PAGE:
EQC flood-mitigation 'outside the law'
Using Earthquake Commission payouts for an area-wide flood fix could be illegal, insurance lawyer Duncan Webb says.
Webb, of law firm Lane Neave, raised concerns about the possibility of the Earthquake Commission (EQC) giving cash settlements for land claims to the Christchurch City Council.
Canterbury Earthquake Recovery Minister Gerry Brownlee this week said EQC was exploring making a financial contribution to the council-led area-wide flood mitigation as part of its role settling residential land damage claims.
"This is being explored as a possible option for settlement of some Canterbury land claims on properties identified as at an increased vulnerability to flooding, including some properties in the Flockton area," Brownlee said on Monday.
However, Webb said the Earthquake Commission Act provided insurance to individual land sites and properties.
"[The proposal] is a way of using the act in a way that is entirely the opposite of what it was intended.
"It would be saying that we know better and we're going to expropriate your land payment and use it in a way we think is best, which won't be to remediate your land."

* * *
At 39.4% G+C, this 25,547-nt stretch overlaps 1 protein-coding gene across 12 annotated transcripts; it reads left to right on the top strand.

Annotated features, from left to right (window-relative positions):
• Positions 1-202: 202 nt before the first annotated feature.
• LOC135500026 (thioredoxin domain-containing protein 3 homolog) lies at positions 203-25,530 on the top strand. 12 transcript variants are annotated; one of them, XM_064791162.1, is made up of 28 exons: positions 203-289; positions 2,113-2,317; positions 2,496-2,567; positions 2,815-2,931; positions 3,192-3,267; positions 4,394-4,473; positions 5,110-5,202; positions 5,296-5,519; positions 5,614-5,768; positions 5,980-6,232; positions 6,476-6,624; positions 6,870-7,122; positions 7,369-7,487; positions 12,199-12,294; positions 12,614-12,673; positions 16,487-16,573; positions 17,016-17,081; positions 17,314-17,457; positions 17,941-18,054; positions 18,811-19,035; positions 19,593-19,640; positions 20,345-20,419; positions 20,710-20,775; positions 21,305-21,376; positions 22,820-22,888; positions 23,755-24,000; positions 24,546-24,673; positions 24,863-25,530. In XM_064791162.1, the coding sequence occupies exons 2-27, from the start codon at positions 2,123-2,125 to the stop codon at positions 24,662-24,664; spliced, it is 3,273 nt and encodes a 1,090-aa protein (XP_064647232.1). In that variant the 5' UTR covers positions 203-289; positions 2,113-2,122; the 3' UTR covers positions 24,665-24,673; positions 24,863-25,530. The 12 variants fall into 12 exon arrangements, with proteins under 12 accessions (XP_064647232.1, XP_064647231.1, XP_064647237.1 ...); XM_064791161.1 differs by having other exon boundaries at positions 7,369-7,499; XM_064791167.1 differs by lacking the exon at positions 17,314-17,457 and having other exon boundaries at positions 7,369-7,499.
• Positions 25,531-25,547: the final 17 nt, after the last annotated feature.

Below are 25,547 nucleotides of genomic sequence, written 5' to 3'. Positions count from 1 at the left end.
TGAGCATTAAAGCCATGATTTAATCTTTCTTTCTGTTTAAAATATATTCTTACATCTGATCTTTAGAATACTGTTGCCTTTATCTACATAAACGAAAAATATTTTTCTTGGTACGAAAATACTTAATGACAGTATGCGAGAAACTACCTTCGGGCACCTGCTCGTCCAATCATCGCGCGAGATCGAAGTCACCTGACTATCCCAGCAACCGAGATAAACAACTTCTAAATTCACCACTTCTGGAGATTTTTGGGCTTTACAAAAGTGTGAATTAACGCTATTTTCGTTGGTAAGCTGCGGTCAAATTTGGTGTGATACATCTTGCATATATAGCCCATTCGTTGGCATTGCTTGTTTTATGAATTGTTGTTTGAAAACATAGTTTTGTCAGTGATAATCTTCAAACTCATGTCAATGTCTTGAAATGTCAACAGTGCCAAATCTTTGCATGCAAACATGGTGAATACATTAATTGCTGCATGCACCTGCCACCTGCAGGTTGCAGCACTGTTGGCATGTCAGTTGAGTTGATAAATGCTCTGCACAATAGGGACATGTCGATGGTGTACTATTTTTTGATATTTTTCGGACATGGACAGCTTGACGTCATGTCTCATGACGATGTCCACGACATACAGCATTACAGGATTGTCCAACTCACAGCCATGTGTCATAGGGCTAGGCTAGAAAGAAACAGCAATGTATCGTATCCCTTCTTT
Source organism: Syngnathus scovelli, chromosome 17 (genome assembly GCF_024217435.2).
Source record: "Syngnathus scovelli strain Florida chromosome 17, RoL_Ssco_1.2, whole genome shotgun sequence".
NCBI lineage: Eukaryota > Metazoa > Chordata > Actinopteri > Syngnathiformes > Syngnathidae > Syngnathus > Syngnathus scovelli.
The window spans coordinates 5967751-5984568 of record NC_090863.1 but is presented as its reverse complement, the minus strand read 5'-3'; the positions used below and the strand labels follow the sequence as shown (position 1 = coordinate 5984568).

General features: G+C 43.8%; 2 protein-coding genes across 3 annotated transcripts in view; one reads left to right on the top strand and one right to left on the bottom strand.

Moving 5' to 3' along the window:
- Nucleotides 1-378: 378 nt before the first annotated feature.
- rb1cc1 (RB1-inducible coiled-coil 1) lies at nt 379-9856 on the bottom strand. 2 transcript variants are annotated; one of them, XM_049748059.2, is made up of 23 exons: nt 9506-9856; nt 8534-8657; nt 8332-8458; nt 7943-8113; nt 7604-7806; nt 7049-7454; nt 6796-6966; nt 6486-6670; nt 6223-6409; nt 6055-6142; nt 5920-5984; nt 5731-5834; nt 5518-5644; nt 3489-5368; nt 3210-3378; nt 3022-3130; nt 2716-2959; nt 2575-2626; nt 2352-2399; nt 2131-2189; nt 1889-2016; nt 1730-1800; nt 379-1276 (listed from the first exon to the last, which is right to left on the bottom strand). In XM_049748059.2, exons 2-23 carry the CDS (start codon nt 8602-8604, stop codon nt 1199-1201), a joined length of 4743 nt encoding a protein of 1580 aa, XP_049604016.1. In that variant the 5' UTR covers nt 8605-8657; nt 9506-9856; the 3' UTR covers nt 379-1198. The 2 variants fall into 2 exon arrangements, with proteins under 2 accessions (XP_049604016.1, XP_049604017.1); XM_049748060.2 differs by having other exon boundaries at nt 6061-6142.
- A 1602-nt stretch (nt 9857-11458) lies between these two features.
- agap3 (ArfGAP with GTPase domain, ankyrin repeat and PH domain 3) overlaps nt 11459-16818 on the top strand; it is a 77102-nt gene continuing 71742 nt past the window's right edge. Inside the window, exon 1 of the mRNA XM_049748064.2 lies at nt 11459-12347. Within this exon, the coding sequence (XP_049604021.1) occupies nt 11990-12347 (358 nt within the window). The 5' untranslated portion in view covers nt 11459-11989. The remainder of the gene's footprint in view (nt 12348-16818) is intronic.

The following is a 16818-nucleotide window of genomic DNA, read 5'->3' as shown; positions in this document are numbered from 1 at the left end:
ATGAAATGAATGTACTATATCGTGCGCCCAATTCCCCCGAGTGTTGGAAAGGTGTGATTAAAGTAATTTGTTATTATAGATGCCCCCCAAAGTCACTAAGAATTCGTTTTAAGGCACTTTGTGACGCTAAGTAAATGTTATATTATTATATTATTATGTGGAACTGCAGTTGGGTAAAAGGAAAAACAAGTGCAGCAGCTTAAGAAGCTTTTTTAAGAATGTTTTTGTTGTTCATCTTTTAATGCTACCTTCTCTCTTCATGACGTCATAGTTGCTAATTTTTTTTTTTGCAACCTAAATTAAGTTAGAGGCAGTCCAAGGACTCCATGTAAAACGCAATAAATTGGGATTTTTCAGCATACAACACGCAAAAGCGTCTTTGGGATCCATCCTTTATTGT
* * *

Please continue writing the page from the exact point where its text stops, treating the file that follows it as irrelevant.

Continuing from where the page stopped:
Webb said while using EQC settlements for area-wide mitigation might be the best option, it was outside of the act.
He felt the Government was "not yet sure it can even do this".
"I suppose [Brownlee] has gone to Crown law . . . and asked ‘can I do this?' but he doesn't know yet," he said.
Speaking to The Press yesterday, Brownlee said Webb's comments were "ridiculous and unhelpful".
No final decisions had been made but Brownlee said he was committed to ensuring the "best and fastest outcome for people in this dreadful situation".
"We don't want a solution that makes life good for one person but bad for another."
He said it was not uncommon for EQC to repair land damage in order to meet its legal obligations.
- The Press
The lower drink-driving limits from December are:Related story: Drink-drive limits lowered